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  Paintings, drawings, etchings, etc.—How the art of faking necessarily borrows technique and experience from the restorer—Old and modern ways of imitating the technique of painting—New pictures on old canvases and old paintings repainted and doctored—Suggestions for imitating the preparation of panel or canvas—Imitating characteristic paintings in impasto—Veiling and varnishing—Imitating the cracking of varnish—Old drawings—Technique of the proper abuse to give an appearance of age to drawings—Etchings—Fresh margins to old prints, etc.

Opinions as to the restoration of objects of art are of a most varied character; more especially in the case of painting, an art of rather complex technique. The various opinions about the restoration of paintings may, however, be classified into three distinct categories. One might be said to be entirely in favour of the process, one entirely discountenancing it, and between them one which is permissible as it has to do only with mechanical methods calculated to reinforce pigment, or the canvas or panel, and is not concerned with what might be called the artistic side of the art, such as retouching or filling in the missing parts of a painting.

Speaking of certain restorations of his time, even Vasari remarks in the Life of Luca Signorelli, that “it would be far better for a masterpiece to remain ruined by time than to have it ruined by retouching by an inferior hand.”

Baldinucci tells us how Guido Reni objected to the retouching of old paintings, more especially the work of good masters,226 and that he invariably refused to do it himself, no matter how much a client was disposed to offer for the work.

Milizia, the architect and writer, says that to retouch an old painting, particularly a fine work of art, is to pave the way for future and wider destruction, as in the course of time the retouching will show itself and then another act of barbarity will have to be perpetrated.

According to the opinion of a well-known Florentine antiquary and famous restorer of paintings for the American market, a picture has nothing to gain from the hand of the restorer. On the contrary, his opinion is that: “As soon as a restorer lays hands on a painting he ruins it.”

The class we have placed between the two extremes, the one using a certain discrimination, accepting such methods as are intended merely to preserve the work without encroaching upon its artistic merits, such as furnishing a fresh panel or canvas to a painting, removing old and deteriorated varnish, etc., being the wise one is, of course, represented by the minority.

Needless to say, the main forces of the class supporting restoration in its extreme form are drawn from the ranks of restorers or authors of works teaching the grand art of resuscitating masterpieces, such men as Merimée, Vergnaud, Prange, Deon, Forni and Secco Suardo. The latter, in fact, does not hesitate to call restoration a magic art and depicts the restorer as a regular miracle-worker.

We do not propose in this chapter to follow the various methods of restoring paintings according to the character of the work, fresco, tempera or oil, but simply to indicate some of the restoration processes that are useful to fakers in deceiving inexperienced collectors.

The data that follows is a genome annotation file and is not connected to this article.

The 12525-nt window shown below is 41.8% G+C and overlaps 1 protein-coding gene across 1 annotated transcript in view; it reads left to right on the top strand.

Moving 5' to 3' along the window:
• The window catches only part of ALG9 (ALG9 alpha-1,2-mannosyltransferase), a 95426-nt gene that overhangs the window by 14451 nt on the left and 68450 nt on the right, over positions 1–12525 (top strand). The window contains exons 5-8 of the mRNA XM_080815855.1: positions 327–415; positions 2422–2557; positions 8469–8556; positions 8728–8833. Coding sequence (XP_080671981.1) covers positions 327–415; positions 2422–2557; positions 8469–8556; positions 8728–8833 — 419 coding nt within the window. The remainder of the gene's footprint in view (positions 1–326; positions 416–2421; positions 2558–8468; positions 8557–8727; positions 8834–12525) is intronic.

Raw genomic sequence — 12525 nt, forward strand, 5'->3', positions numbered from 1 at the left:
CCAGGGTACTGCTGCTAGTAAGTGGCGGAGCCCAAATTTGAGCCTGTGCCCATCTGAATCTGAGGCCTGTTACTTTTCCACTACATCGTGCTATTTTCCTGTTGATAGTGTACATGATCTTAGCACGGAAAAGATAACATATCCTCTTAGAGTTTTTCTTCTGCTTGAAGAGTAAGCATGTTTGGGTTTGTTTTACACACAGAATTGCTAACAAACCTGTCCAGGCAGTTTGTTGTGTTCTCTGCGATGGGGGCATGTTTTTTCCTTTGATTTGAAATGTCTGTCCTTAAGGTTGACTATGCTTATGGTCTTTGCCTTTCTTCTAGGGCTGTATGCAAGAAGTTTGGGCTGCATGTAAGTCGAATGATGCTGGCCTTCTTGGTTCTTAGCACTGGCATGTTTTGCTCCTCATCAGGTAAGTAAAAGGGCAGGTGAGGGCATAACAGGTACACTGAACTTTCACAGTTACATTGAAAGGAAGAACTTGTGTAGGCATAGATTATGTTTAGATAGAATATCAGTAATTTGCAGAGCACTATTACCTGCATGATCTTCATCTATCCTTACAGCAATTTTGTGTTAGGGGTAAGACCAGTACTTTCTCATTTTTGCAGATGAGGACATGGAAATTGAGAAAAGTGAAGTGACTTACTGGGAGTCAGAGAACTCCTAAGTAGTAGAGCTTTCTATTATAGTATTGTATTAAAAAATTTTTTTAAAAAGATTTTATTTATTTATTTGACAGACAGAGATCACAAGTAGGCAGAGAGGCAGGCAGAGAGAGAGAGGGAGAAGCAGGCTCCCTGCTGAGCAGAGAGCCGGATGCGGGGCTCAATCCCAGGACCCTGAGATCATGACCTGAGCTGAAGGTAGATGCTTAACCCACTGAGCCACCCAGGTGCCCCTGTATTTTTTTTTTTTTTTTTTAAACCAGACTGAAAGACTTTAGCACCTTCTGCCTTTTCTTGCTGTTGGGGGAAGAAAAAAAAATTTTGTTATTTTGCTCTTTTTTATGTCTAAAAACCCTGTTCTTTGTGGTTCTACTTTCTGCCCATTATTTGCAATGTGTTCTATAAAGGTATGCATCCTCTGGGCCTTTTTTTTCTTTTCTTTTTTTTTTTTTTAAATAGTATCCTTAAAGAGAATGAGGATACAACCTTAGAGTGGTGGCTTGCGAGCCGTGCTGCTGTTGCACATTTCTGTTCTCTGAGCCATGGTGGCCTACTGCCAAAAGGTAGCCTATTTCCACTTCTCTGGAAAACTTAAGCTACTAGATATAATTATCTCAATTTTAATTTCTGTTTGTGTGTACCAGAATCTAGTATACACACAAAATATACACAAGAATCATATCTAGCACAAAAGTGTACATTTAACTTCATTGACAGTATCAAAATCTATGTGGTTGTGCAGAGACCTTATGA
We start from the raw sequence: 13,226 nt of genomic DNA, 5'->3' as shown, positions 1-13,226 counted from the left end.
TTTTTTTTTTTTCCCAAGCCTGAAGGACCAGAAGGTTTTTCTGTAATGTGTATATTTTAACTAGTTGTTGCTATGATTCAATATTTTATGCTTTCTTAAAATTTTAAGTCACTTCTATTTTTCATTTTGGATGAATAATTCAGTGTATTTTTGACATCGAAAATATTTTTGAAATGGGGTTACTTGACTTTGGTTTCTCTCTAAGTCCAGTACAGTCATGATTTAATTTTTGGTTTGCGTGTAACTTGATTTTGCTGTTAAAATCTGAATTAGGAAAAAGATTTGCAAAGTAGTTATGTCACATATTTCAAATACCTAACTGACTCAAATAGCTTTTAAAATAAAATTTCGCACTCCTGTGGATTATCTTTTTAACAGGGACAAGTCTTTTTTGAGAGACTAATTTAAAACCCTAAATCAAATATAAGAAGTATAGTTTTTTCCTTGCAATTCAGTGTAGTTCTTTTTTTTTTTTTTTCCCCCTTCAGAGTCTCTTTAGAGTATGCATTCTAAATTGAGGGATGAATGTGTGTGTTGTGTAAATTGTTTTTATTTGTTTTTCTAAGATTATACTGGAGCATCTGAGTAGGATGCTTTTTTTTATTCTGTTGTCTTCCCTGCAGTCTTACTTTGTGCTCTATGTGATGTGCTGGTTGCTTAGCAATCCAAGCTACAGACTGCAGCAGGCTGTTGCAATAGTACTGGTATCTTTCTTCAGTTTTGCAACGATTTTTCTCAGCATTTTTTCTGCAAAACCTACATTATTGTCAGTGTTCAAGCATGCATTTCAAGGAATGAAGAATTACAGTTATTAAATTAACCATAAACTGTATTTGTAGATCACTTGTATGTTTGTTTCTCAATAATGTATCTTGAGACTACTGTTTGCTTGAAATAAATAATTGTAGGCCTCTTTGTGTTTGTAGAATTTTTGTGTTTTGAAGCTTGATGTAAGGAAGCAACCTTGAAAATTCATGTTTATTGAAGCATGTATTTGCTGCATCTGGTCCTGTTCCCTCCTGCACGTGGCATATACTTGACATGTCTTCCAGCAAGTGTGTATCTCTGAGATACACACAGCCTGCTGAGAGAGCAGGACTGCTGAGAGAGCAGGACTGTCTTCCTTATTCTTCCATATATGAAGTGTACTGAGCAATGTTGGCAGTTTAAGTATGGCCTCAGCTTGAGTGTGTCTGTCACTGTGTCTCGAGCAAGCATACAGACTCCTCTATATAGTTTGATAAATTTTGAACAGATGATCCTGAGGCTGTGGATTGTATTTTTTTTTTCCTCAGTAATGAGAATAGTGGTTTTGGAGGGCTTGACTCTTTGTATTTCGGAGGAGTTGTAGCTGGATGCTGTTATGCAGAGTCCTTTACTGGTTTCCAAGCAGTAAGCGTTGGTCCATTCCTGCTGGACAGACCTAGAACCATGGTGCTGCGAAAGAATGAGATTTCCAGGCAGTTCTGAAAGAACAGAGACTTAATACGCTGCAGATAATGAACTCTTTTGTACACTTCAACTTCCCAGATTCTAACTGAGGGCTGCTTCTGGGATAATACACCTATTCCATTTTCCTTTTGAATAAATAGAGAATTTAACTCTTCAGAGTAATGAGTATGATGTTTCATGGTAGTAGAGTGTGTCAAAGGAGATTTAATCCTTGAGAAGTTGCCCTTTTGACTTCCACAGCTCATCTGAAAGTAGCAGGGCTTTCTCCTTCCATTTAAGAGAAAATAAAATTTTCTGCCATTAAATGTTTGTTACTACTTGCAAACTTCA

In the case of faking up an old painting of weak or defective character, into the delusive suggestion of a work of good quality, the process consists principally of bringing the form into proper shape by veiling and toning the crude parts of the colouring. This work, the success of which chiefly depends upon the skill and versatility of the forger, is generally effected227 by first removing the old varnish with a solvent. There are many kinds of solvents which can be used, according to the quality of the varnish, the most common, however, is alcohol. It must be very pure, containing the minimum of water. Ordinary alcohol is likely to produce opaque, white patches, a phenomenon called by the French restorer chanci, and very difficult to obliterate once it has appeared. Being one of the strongest solvents and of dangerous and too rapid action at times, the alcohol is generally mixed with turpentine to the proportion of half-and-half to start with. Then, according to the greater or lesser solubility of the varnish, the proportion of alcohol is gradually increased. This mixture, called la mista by Italian antiquaries, may be substituted, as we have said, by various solvents—potash, soda, ammonia, etc.—according to the nature or hardness of the varnish to be dissolved. Some restorers also resort to mechanical methods to remove old varnish. These methods, too, are various. If the varnish is hard it can be cracked by pressure from the thumb, a long operation requiring no small amount of patience and skill. If it possesses sufficient elasticity to withstand this process, it is generally removed with a steel blade in the form of an eraser. The latter operation is not only very difficult but very slow, particularly when the painting possesses artistic qualities that must not be impaired by the removal of the varnish.